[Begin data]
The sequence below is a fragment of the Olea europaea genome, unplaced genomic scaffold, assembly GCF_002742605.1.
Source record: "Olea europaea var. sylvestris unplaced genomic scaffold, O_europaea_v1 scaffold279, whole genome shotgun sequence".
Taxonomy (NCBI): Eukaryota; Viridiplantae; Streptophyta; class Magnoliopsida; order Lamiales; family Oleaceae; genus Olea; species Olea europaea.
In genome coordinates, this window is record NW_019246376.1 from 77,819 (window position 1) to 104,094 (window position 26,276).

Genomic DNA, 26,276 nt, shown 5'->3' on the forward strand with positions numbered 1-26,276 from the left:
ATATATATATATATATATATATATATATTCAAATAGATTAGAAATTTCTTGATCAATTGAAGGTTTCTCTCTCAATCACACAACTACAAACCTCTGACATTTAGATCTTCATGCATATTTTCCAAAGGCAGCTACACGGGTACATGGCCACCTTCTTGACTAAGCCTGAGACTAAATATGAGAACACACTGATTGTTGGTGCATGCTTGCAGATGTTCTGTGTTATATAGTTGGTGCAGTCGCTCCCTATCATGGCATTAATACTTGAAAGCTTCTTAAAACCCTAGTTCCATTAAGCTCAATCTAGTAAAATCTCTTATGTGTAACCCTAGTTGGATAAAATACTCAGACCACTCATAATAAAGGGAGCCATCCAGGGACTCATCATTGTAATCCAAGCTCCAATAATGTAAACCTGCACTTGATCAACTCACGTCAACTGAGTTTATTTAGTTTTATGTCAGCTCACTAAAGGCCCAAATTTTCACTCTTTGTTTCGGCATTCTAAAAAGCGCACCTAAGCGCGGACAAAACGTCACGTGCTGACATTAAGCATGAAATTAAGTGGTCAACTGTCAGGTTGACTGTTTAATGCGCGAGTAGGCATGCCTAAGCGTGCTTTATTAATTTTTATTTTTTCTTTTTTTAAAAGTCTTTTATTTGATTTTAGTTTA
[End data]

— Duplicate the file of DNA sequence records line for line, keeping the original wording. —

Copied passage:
The sequence below is a fragment of the Olea europaea genome, unplaced genomic scaffold, assembly GCF_002742605.1.
Source record: "Olea europaea var. sylvestris unplaced genomic scaffold, O_europaea_v1 scaffold279, whole genome shotgun sequence".
Taxonomy (NCBI): Eukaryota; Viridiplantae; Streptophyta; class Magnoliopsida; order Lamiales; family Oleaceae; genus Olea; species Olea europaea.
In genome coordinates, this window is record NW_019246376.1 from 77,819 (window position 1) to 104,094 (window position 26,276).

Genomic DNA, 26,276 nt, shown 5'->3' on the forward strand with positions numbered 1-26,276 from the left:
ATATATATATATATATATATATATATATTCAAATAGATTAGAAATTTCTTGATCAATTGAAGGTTTCTCTCTCAATCACACAACTACAAACCTCTGACATTTAGATCTTCATGCATATTTTCCAAAGGCAGCTACACGGGTACATGGCCACCTTCTTGACTAAGCCTGAGACTAAATATGAGAACACACTGATTGTTGGTGCATGCTTGCAGATGTTCTGTGTTATATAGTTGGTGCAGTCGCTCCCTATCATGGCATTAATACTTGAAAGCTTCTTAAAACCCTAGTTCCATTAAGCTCAATCTAGTAAAATCTCTTATGTGTAACCCTAGTTGGATAAAATACTCAGACCACTCATAATAAAGGGAGCCATCCAGGGACTCATCATTGTAATCCAAGCTCCAATAATGTAAACCTGCACTTGATCAACTCACGTCAACTGAGTTTATTTAGTTTTATGTCAGCTCACTAAAGGCCCAAATTTTCACTCTTTGTTTCGGCATTCTAAAAAGCGCACCTAAGCGCGGACAAAACGTCACGTGCTGACATTAAGCATGAAATTAAGTGGTCAACTGTCAGGTTGACTGTTTAATGCGCGAGTAGGCATGCCTAAGCGTGCTTTATTAATTTTTATTTTTTCTTTTTTTAAAAGTCTTTTATTTGATTTTAGTTTA